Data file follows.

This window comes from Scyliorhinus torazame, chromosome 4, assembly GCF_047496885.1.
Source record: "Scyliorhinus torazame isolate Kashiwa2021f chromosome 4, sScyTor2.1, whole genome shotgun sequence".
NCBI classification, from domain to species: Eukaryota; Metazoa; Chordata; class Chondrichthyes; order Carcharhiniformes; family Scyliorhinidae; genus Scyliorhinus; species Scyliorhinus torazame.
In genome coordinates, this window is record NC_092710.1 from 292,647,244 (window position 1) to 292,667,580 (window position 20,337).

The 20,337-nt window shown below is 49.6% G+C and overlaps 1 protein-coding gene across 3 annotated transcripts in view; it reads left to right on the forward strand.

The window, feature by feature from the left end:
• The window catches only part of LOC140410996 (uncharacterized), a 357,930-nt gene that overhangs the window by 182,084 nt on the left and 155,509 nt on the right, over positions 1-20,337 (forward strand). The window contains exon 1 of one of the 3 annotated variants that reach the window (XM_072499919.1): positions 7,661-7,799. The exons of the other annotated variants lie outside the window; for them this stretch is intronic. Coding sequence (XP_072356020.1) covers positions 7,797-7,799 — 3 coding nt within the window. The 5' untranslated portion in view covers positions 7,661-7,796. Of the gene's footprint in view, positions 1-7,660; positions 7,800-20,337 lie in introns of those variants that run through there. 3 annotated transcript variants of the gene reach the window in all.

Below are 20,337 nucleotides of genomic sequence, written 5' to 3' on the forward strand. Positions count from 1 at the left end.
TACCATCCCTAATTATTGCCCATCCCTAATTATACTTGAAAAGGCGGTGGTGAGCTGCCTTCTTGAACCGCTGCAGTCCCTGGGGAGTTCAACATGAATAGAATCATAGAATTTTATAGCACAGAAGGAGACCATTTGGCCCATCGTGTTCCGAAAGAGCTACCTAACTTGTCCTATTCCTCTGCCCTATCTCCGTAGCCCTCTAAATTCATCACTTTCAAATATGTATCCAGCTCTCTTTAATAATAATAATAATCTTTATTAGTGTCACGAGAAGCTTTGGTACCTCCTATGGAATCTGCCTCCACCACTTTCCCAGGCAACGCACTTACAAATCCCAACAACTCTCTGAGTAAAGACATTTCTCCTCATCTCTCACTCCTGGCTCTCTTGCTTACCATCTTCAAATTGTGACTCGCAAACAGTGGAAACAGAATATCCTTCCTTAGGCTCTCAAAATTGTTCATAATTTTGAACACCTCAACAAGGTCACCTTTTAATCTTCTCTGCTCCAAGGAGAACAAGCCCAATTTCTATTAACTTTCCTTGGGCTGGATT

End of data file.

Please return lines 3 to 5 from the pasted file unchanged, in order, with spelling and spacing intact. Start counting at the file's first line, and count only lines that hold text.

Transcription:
NCBI classification, from domain to species: Eukaryota; Metazoa; Chordata; class Chondrichthyes; order Carcharhiniformes; family Scyliorhinidae; genus Scyliorhinus; species Scyliorhinus torazame.
In genome coordinates, this window is record NC_092710.1 from 292,647,244 (window position 1) to 292,667,580 (window position 20,337).

The 20,337-nt window shown below is 49.6% G+C and overlaps 1 protein-coding gene across 3 annotated transcripts in view; it reads left to right on the forward strand.